The organization being accredited recognizes the basic human rights of patients. They are treated with respect and dignity; the right to privacy and confidentiality is protected; they are given complete disclosure of the diagnosis and treatment options and are able to participate in the health care decision process. These rights as well as others are available to both staff and patient. Patients are also informed of their right to change primary or specialty physicians if others are available. Marketing or advertising regarding competence is not misleading to the patients.
  2. Governance.
    The organization being accredited has a governing body that sets policy and is responsible for the organization. This means that the organization is legally constituted and has formal written charters, articles of incorporation, and various partnership agreements. The governing body is fully responsible, either directly or by professional delegation, for the operation and performance of the organization. They are responsible for determining the mission, insuring adequate facilities, establishing organizational structure, adopting by-laws, adopting policies and procedures, assuring quality of care, reviewing legal and ethical issues, maintained effective communication, and establishing a system of financial management. The governing body also provides for full disclosure of ownership in the ambulatory care facility. It is also the responsibility of the governing board, either directly or by delegation, to assign clinical privileges based on professional peer evaluation. This responsibility includes the credentialling of the health care practitioner and includes the responsibility for primary verification either directly, or through an independent credentialling process.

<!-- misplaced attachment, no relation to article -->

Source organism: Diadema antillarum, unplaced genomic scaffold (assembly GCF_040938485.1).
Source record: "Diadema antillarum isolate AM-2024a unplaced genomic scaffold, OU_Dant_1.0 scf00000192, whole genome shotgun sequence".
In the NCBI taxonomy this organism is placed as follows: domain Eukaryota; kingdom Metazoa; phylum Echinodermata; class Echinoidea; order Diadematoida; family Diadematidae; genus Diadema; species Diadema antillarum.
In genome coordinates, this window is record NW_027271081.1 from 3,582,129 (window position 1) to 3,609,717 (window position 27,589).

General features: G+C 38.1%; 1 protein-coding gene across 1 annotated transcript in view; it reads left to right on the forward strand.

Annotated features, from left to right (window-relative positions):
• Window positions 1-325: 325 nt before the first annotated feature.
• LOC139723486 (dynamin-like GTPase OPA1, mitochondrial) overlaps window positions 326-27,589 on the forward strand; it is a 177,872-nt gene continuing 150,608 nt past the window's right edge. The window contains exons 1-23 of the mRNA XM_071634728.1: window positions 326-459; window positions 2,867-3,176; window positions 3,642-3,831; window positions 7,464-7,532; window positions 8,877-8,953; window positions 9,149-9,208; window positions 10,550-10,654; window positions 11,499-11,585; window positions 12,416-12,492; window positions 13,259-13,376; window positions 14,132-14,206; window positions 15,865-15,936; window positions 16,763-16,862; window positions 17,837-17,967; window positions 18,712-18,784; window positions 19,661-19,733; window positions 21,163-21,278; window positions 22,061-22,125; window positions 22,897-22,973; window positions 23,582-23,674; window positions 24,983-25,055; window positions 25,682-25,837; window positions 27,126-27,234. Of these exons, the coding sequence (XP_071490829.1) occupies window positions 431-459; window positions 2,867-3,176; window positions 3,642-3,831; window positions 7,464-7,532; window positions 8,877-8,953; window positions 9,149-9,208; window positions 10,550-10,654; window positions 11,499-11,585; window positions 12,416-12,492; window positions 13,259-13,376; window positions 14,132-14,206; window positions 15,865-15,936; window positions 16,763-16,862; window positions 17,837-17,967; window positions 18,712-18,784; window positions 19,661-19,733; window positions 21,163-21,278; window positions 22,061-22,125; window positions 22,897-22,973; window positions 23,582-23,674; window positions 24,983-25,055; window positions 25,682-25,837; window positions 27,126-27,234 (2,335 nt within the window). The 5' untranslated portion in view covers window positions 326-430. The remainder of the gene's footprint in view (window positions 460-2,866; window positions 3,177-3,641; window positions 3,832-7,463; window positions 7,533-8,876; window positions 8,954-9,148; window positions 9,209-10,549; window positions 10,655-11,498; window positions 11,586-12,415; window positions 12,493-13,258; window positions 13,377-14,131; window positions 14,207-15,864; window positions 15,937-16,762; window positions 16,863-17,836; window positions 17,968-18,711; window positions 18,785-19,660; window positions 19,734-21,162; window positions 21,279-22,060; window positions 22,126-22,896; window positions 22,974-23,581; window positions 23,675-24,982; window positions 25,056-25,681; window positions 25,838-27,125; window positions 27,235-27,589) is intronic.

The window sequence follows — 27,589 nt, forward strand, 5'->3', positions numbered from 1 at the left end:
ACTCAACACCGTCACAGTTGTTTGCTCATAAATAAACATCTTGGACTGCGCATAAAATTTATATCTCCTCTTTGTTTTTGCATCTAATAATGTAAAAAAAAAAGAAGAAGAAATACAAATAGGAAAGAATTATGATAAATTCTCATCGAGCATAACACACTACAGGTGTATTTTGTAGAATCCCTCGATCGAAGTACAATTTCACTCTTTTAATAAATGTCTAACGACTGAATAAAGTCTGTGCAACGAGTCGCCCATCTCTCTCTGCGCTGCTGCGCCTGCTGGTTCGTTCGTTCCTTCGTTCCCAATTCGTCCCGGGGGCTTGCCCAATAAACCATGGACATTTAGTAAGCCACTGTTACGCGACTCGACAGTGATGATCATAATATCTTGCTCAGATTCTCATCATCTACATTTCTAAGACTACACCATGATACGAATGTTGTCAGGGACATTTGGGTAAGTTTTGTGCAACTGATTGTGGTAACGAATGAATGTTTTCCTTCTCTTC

3. Administration.
    The organization being surveyed is administered in a manner that insures the provision of high quality health services and fulfills the organization’s mission, goals and objectives. Administrative policies, procedures, and controls are established and enforced. Qualified management personnel are employed, short and long range planning for the needs of the organization are implemented, and fiscal controls are implemented. Personnel policies are also established by the administration in order to facilitate attainment of the mission, goals, and objectives of the organization. Job descriptions, personnel qualifications, performance reviews, compensation, and the responsibilities and privileges of employment are enumerated and made known to the employee at the time of employment. The administration is also responsible for assessing patient satisfaction with the services and facilities provided by the organization.
  4. Quality of care provided.